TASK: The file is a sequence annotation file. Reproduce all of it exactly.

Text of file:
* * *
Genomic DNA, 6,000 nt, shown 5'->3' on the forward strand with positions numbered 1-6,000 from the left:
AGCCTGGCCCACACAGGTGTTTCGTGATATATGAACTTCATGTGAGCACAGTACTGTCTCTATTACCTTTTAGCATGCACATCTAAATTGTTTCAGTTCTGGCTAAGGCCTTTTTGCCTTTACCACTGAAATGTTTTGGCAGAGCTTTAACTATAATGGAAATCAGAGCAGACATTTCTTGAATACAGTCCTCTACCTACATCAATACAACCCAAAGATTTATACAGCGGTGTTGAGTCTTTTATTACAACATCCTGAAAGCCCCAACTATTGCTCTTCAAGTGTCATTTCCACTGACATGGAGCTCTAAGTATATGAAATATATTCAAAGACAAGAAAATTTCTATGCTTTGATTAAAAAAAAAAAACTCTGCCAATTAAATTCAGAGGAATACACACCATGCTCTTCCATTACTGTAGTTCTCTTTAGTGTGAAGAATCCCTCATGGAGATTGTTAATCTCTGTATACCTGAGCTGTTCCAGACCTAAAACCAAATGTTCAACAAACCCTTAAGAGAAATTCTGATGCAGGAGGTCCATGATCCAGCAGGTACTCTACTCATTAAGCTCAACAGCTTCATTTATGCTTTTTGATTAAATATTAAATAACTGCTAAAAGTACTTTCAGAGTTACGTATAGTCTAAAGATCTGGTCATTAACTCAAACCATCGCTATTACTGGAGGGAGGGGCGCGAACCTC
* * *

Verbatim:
Genomic DNA, 6,000 nt, shown 5'->3' on the forward strand with positions numbered 1-6,000 from the left:
AGCCTGGCCCACACAGGTGTTTCGTGATATATGAACTTCATGTGAGCACAGTACTGTCTCTATTACCTTTTAGCATGCACATCTAAATTGTTTCAGTTCTGGCTAAGGCCTTTTTGCCTTTACCACTGAAATGTTTTGGCAGAGCTTTAACTATAATGGAAATCAGAGCAGACATTTCTTGAATACAGTCCTCTACCTACATCAATACAACCCAAAGATTTATACAGCGGTGTTGAGTCTTTTATTACAACATCCTGAAAGCCCCAACTATTGCTCTTCAAGTGTCATTTCCACTGACATGGAGCTCTAAGTATATGAAATATATTCAAAGACAAGAAAATTTCTATGCTTTGATTAAAAAAAAAAAACTCTGCCAATTAAATTCAGAGGAATACACACCATGCTCTTCCATTACTGTAGTTCTCTTTAGTGTGAAGAATCCCTCATGGAGATTGTTAATCTCTGTATACCTGAGCTGTTCCAGACCTAAAACCAAATGTTCAACAAACCCTTAAGAGAAATTCTGATGCAGGAGGTCCATGATCCAGCAGGTACTCTACTCATTAAGCTCAACAGCTTCATTTATGCTTTTTGATTAAATATTAAATAACTGCTAAAAGTACTTTCAGAGTTACGTATAGTCTAAAGATCTGGTCATTAACTCAAACCATCGCTATTACTGGAGGGAGGGGCGCGAACCTC